On a related note - I'm always surprised when watching cable-TV car shows how the 'professionals' on those shows barely wear any protective equipment - welding without gloves, grinding with little more than a pair of sunglasses etc. Even if those individuals are personally satisfied that they're safe enough, I do think the producers of such shows owe a duty of care to the viewers who are likely to be influenced by the 'experts' they are watching.

Jeremy
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« Reply #11 on: March 23, 2012, 01:35:08 PM »

One thing I've learned in my old age is to use gloves and safety goggles - been there with the metal sliver in the eye that had to be removed by a doctor.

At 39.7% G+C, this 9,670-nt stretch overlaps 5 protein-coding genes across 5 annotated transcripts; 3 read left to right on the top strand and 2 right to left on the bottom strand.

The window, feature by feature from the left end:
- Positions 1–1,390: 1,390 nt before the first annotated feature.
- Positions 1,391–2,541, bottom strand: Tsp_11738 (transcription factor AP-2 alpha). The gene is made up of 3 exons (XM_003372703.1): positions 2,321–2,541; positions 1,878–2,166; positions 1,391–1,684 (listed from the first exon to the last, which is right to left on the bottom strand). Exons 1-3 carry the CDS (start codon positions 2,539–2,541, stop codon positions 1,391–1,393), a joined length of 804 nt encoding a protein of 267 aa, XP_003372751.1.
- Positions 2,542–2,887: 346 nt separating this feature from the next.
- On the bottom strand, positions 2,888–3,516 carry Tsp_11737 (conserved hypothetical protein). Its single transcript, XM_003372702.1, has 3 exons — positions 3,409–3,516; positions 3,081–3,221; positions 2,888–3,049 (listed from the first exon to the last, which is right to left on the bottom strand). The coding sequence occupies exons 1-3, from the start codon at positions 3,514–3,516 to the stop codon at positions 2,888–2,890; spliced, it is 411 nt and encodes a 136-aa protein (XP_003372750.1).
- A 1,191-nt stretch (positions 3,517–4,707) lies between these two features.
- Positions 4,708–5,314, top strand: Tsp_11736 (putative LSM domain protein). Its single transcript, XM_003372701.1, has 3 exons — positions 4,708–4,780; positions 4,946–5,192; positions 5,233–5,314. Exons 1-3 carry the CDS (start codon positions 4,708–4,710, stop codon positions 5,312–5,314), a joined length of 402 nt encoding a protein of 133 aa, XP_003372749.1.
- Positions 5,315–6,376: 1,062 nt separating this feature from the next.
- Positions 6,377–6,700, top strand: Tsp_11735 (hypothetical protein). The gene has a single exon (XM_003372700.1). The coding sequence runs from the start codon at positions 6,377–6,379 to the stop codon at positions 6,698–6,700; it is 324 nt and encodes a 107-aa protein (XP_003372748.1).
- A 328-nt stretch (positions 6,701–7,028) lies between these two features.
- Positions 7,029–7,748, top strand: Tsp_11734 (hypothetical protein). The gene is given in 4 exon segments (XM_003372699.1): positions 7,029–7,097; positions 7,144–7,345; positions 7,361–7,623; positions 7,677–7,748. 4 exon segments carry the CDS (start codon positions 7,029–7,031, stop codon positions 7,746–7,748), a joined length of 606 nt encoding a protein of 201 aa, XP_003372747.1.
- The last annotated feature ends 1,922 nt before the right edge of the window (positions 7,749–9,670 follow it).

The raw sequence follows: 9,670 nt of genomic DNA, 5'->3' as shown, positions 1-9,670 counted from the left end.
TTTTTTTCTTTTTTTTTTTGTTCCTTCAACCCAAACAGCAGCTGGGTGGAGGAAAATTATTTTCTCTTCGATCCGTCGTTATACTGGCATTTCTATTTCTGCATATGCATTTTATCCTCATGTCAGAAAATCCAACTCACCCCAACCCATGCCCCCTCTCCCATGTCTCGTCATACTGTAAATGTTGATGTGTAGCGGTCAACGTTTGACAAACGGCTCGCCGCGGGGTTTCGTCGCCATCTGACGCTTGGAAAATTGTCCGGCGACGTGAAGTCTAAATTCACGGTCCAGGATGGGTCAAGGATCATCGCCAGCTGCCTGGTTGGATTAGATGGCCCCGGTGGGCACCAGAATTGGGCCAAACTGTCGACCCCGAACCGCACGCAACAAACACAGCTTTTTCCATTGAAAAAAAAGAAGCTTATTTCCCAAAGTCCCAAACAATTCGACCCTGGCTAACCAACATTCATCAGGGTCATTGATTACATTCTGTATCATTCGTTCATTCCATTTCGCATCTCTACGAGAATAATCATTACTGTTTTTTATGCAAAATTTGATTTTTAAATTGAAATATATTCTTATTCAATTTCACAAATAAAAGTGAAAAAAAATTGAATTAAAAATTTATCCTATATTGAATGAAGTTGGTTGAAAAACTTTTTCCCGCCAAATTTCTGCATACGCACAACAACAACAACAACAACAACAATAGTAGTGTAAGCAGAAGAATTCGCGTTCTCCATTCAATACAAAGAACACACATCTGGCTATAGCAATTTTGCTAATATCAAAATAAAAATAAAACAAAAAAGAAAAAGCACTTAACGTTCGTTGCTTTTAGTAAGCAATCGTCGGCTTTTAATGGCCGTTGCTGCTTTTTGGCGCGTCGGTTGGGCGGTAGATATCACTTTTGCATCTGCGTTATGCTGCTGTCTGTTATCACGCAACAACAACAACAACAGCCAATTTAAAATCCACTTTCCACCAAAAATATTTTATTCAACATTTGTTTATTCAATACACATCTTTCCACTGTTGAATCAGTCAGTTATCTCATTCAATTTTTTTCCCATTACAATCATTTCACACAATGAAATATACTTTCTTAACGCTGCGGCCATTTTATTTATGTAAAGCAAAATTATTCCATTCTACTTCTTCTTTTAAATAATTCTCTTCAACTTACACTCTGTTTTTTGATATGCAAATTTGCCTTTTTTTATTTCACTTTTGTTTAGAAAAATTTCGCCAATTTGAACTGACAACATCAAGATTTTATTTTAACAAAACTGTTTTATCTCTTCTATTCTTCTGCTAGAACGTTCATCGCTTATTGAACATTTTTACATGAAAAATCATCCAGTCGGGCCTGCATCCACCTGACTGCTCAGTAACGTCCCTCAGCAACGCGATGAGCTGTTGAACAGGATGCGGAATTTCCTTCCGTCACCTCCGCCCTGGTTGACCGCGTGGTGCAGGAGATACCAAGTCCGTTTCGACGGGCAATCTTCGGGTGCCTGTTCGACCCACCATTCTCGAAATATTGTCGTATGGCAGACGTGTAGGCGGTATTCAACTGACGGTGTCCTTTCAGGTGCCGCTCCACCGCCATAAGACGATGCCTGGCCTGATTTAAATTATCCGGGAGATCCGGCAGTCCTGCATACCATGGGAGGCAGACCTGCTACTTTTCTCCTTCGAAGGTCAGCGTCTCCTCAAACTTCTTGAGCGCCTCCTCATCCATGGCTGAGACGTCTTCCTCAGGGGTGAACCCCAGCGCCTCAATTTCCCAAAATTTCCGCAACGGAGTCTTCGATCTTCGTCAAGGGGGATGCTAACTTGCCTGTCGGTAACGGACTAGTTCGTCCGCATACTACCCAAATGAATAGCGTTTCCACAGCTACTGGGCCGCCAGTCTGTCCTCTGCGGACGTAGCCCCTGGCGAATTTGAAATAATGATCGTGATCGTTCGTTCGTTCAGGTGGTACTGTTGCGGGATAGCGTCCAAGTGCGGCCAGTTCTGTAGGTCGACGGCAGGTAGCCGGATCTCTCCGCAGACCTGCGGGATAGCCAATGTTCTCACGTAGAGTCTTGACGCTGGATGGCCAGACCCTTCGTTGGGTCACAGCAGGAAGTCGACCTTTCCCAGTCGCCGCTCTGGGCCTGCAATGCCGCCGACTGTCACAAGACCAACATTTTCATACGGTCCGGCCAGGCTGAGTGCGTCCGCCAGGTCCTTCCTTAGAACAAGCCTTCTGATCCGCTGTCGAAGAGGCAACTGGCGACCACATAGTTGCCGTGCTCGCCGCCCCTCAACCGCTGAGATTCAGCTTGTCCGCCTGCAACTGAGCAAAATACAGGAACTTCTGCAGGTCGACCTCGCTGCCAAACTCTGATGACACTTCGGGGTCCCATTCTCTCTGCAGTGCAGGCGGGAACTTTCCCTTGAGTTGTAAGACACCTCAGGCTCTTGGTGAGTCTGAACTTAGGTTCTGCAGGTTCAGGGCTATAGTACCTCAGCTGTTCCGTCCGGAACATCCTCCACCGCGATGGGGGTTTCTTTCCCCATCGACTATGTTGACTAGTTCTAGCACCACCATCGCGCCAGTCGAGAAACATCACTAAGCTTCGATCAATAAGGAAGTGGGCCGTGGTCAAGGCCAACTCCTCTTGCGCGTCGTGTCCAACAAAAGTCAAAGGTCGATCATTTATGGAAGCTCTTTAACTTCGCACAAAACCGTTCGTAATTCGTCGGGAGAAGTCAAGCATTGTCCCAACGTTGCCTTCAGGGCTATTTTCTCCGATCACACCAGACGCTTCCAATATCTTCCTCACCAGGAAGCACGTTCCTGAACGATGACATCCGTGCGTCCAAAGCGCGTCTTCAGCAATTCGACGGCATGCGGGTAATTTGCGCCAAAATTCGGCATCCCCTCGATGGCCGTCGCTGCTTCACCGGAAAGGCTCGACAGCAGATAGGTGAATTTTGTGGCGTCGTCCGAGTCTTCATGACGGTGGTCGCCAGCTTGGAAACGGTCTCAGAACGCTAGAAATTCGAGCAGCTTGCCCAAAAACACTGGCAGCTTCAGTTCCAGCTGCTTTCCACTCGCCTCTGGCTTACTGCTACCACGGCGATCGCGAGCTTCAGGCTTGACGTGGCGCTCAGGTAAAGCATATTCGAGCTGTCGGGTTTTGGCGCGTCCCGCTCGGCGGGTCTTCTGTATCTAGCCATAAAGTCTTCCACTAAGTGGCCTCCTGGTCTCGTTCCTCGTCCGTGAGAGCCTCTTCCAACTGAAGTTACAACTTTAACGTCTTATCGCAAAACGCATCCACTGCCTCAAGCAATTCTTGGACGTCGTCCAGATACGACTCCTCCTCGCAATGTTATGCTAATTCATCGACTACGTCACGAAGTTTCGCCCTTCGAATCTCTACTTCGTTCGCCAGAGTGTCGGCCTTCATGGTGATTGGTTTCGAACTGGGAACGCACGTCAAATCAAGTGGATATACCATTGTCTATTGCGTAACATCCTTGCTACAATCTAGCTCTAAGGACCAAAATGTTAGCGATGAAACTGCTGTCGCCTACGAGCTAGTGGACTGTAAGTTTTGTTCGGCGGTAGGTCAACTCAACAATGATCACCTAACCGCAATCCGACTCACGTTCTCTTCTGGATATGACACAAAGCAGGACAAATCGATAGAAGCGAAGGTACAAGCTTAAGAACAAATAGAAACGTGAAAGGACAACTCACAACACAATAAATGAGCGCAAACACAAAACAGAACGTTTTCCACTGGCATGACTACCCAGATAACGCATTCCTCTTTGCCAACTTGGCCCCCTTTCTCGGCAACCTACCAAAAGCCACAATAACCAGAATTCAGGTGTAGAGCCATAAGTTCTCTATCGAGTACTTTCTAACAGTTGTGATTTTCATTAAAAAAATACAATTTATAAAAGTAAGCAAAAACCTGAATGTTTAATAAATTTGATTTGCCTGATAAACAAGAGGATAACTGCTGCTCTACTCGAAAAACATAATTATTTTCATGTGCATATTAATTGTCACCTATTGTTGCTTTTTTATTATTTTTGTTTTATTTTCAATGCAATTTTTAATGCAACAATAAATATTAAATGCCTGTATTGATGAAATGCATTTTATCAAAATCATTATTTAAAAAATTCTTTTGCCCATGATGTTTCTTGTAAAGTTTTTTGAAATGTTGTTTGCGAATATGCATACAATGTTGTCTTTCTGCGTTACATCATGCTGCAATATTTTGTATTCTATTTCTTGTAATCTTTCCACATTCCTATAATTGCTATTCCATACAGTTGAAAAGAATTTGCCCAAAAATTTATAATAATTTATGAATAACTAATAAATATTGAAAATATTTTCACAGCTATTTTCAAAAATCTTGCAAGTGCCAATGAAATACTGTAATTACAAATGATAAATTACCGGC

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PD4107-152
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gumpy
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« Reply #12 on: March 23, 2012, 05:53:07 PM »

... What am I missing here? Gumpy once again, hold your thoughts...lol.

Dang it. And I knew the answer to this one!
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Craig Shepard
Located in Minnesquito

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RickB
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« Reply #13 on: March 24, 2012, 07:47:20 AM »

"What am I missing here? Gumpy once again, hold your thoughts...lol.

Dang it. And I knew the answer to this one!"


Well, folks that what happens when your closest bus friend is a technical genius... Gumpy's always one step ahead of me!